In Perfect Scoundrels (Disney/Hyperion 2013) by Ally Carter, teenage master thief, Kat Bishop, is left hanging (literally. There’s a zip line involved) in the middle of a job in Argentina when her boyfriend, billionaire W.W. Hale V, gets a call that changes everything. His beloved grandmother — the only family member who ever really understood him — has died and surprisingly left the whole Hale empire to him. Soon Hale is acting cold and distant and is sucked back into the world he was so desperate to run away from. Kat’s not sure how to help him, especially when she learns that his grandmother’s will might have been forged in a nefarious scheme to steal the Hale family fortune. To figure out what’s going on and stop the possible thief, Kat gathers her “family” (Gabrielle, Simon, the Bagshaws, Nick, Uncle Eddie, her dad, and more) to help save Hale’s. However, by saving her boyfriend’s company she could lose him to that fancy-pants world forever. It’s quite the dilemma.
As with the first 2.5 books in the series, there’s a lot of fun to be had in Perfect Scoundrels. I have a few minor quibbles (and one major one), but overall I really loved it. Here are my somewhat scattered thoughts, in no particular order:
- Though Kat is still the POV character, this book is really about Hale. For one thing, instead of just being the charming sidekick/love interest who occasionally gets irritated when Kat puts herself in danger, this time he’s the mark. The erratic, grief-stricken mark who occasionally lapses into ALL-CAPS HARRY mode. It’s nice to see more vulnerable sides to the character.
- Speaking of Hale, I remember Ally Carter’s twitter feed being all aflutter about promised shirtless scenes in this book, which I found hilarious because he’s a literary character. It’s not like you actually get to see his bare chest! Is that what the kids today are into: brief mentions of shirtlessness?
- We don’t get to find out Hale’s formal first name, but we do find out what his family calls him and it’s AWESOME. No wonder he insists on going by his last name.
- Carter does a nice job of subtly (and not so subtly) contrasting Hale’s selfish, stuck-up family with Kat’s warm and loyal one. And I like it when stories support the idea that family formed by choice is just as meaningful as a family formed by blood.
- I loved meeting more of Kat’s extended family. I won’t spoil who pops up, but there are some neat surprises.
- We finally get the whole story of how Kat and Hale met. It’s adorable, y’all.
- Though corporate crime and espionage is undoubtably more prevalent in the real world, it’s just not as sexy as art or jewel theft. Perfect Scoundrels makes up for it by making it personal and targeting one of our beloved characters, but still.
- My favorite part of any of these books is when the characters are planning a job and throwing out the names of cons like “Cat in the Cradle” and “Where’s Waldo?” and rejecting them because they aren’t classic violinists or Hamish is not allowed back into Morocco or whatever. They never explain any of them because the characters are all professional thieves and would already know, but the fun comes from imagining just what each con entails.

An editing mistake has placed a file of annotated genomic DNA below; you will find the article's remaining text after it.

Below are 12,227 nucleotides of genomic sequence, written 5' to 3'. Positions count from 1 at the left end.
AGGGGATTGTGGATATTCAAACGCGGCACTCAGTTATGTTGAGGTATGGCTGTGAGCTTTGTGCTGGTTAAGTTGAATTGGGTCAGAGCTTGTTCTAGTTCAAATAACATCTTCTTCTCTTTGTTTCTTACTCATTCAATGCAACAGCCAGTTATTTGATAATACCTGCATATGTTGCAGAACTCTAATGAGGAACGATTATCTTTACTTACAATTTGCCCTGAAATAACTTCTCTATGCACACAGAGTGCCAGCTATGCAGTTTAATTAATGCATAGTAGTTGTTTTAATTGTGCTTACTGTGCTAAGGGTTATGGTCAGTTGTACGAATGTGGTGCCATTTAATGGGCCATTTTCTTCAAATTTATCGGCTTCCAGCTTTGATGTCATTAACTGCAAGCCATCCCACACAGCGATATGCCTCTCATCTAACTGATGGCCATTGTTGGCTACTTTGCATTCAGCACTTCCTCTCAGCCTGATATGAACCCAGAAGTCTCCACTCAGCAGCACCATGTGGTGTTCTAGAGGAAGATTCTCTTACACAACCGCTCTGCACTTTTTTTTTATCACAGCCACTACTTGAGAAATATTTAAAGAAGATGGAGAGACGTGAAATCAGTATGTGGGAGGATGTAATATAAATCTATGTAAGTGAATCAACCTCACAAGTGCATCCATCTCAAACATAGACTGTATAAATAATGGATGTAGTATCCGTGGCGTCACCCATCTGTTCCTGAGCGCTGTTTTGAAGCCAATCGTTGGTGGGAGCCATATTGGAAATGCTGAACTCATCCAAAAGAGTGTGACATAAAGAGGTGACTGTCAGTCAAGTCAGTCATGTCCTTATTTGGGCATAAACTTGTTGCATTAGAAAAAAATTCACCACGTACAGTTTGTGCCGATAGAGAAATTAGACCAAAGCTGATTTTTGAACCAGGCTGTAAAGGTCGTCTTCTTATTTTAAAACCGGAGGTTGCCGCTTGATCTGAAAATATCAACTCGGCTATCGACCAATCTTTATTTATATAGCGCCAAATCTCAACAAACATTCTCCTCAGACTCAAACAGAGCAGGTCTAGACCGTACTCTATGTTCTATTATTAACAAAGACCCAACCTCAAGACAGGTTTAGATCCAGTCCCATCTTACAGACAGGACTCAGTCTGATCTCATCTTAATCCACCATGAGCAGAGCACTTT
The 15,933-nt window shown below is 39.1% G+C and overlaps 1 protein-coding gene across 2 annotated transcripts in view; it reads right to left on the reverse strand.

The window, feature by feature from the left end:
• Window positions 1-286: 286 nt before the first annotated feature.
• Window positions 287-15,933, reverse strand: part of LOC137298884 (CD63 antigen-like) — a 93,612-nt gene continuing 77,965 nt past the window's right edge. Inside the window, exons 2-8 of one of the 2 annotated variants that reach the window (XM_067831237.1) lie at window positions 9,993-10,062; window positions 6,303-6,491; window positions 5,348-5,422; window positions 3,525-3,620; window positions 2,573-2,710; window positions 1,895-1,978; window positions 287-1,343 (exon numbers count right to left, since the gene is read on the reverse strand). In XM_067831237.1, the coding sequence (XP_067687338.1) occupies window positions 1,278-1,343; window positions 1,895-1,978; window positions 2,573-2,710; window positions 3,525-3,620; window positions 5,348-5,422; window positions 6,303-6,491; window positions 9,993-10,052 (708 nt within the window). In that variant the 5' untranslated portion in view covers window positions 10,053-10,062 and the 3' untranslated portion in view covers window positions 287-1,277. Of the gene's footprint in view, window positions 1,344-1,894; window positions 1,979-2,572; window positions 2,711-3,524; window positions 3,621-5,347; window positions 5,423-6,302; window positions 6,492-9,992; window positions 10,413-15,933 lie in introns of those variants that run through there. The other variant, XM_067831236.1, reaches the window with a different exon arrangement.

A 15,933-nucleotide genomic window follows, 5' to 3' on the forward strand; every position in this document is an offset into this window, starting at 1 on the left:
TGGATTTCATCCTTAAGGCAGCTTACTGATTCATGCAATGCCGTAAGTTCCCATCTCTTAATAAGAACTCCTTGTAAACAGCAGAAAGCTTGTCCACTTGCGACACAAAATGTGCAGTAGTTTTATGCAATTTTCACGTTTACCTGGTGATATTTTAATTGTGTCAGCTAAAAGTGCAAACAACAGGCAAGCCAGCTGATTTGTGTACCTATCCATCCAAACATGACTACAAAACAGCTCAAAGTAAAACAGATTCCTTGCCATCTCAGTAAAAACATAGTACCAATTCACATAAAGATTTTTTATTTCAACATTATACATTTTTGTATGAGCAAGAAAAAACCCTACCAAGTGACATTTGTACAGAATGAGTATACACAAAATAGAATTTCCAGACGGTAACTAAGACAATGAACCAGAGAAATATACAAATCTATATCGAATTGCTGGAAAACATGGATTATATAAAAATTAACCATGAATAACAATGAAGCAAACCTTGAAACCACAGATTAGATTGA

- Two cons that actually do get used are the “Basil E. Frankweiler” and the “Anastasia.” Anyone with a general knowledge of classic children’s literature or Russian history (or animated films from the 90s) can figure out the basics of the cons, but the execution is a lot of fun.
- We don’t use the word scoundrels enough these days. It’s such a fun word to say.
- I think the ending is wrapped up a bit too quickly. You don’t want to bog down the ending with too much exposition, but a bit more explanation about how they gathered the evidence on the bad guy would be nice. I’m trying not to spoil, so is that vague enough?
- And here’s my major quibble with the story: there are a few times in the story where Kat reacts in ways that someone who knows the whole plan would not react. I get that in con and heist stories, the writers want to withhold some details about the plan so that there can be some surprises for the audience. However, when the reader goes back over the con, and they will, you have to make sure that the characters’ actions and emotions are all in service of the con. In other words, you can’t have anything in story that’s only serving to trick the audience and NOT the marks in the story. There are several times when in her inner thoughts, Kat expresses alarm or sadness about events that she would KNOW are fake. It definitely annoyed me and could have really pissed me off if I hadn’t already liked the author and the series so much.
- And to end on a happier note, at one point Uncle Eddie gives the thief equivalent of the “in my day we walked to school, uphill, both-ways, in the snow, barefoot” speech and it’s GREAT.
Though I have a few issues, Perfect Scoundrels is a good addition to the Heist Society series. It’s a standalone series so you could certainly jump right in with this one, but I encourage you to check out the first two books because they’re a lot fun. And I can’t wait to see what Kat and her crew steal next.